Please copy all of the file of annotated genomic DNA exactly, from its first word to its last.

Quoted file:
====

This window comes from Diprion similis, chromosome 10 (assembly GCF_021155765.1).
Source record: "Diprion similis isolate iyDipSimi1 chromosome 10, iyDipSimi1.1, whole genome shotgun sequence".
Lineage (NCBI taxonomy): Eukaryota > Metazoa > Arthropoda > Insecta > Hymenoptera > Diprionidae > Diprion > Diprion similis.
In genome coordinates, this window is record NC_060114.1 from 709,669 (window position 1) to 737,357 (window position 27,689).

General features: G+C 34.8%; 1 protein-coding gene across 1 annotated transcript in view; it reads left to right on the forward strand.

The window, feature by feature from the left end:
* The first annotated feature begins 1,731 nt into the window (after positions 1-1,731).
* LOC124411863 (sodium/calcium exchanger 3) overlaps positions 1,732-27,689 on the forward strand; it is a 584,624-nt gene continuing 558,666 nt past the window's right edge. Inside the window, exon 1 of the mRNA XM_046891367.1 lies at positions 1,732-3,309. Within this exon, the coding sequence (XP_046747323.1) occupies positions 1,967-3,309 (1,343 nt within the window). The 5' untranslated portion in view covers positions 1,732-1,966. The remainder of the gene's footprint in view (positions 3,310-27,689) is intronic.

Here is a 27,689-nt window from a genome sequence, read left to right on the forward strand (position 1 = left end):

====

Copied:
This window comes from Diprion similis, chromosome 10 (assembly GCF_021155765.1).
Source record: "Diprion similis isolate iyDipSimi1 chromosome 10, iyDipSimi1.1, whole genome shotgun sequence".
Lineage (NCBI taxonomy): Eukaryota > Metazoa > Arthropoda > Insecta > Hymenoptera > Diprionidae > Diprion > Diprion similis.
In genome coordinates, this window is record NC_060114.1 from 709,669 (window position 1) to 737,357 (window position 27,689).

General features: G+C 34.8%; 1 protein-coding gene across 1 annotated transcript in view; it reads left to right on the forward strand.

The window, feature by feature from the left end:
* The first annotated feature begins 1,731 nt into the window (after positions 1-1,731).
* LOC124411863 (sodium/calcium exchanger 3) overlaps positions 1,732-27,689 on the forward strand; it is a 584,624-nt gene continuing 558,666 nt past the window's right edge. Inside the window, exon 1 of the mRNA XM_046891367.1 lies at positions 1,732-3,309. Within this exon, the coding sequence (XP_046747323.1) occupies positions 1,967-3,309 (1,343 nt within the window). The 5' untranslated portion in view covers positions 1,732-1,966. The remainder of the gene's footprint in view (positions 3,310-27,689) is intronic.

Here is a 27,689-nt window from a genome sequence, read left to right on the forward strand (position 1 = left end):